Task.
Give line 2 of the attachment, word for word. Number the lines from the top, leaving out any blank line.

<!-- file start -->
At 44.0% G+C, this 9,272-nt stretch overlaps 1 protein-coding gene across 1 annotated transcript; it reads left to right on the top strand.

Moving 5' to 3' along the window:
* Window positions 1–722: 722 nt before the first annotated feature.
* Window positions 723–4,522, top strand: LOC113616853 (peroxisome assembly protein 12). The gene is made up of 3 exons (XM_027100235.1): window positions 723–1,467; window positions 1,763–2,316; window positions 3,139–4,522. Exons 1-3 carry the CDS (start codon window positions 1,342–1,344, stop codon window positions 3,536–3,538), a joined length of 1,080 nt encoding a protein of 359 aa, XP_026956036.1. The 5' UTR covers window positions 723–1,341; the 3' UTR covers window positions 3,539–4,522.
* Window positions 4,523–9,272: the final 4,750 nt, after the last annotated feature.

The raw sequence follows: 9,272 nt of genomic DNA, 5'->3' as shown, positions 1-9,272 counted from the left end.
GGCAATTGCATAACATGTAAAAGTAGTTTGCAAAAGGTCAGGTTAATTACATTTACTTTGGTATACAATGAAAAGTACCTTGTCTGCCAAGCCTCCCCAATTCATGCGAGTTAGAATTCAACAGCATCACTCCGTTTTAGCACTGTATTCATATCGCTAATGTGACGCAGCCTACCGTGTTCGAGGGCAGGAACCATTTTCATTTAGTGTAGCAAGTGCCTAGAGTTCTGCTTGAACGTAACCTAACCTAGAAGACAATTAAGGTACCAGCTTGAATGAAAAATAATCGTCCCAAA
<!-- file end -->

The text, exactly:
Moving 5' to 3' along the window: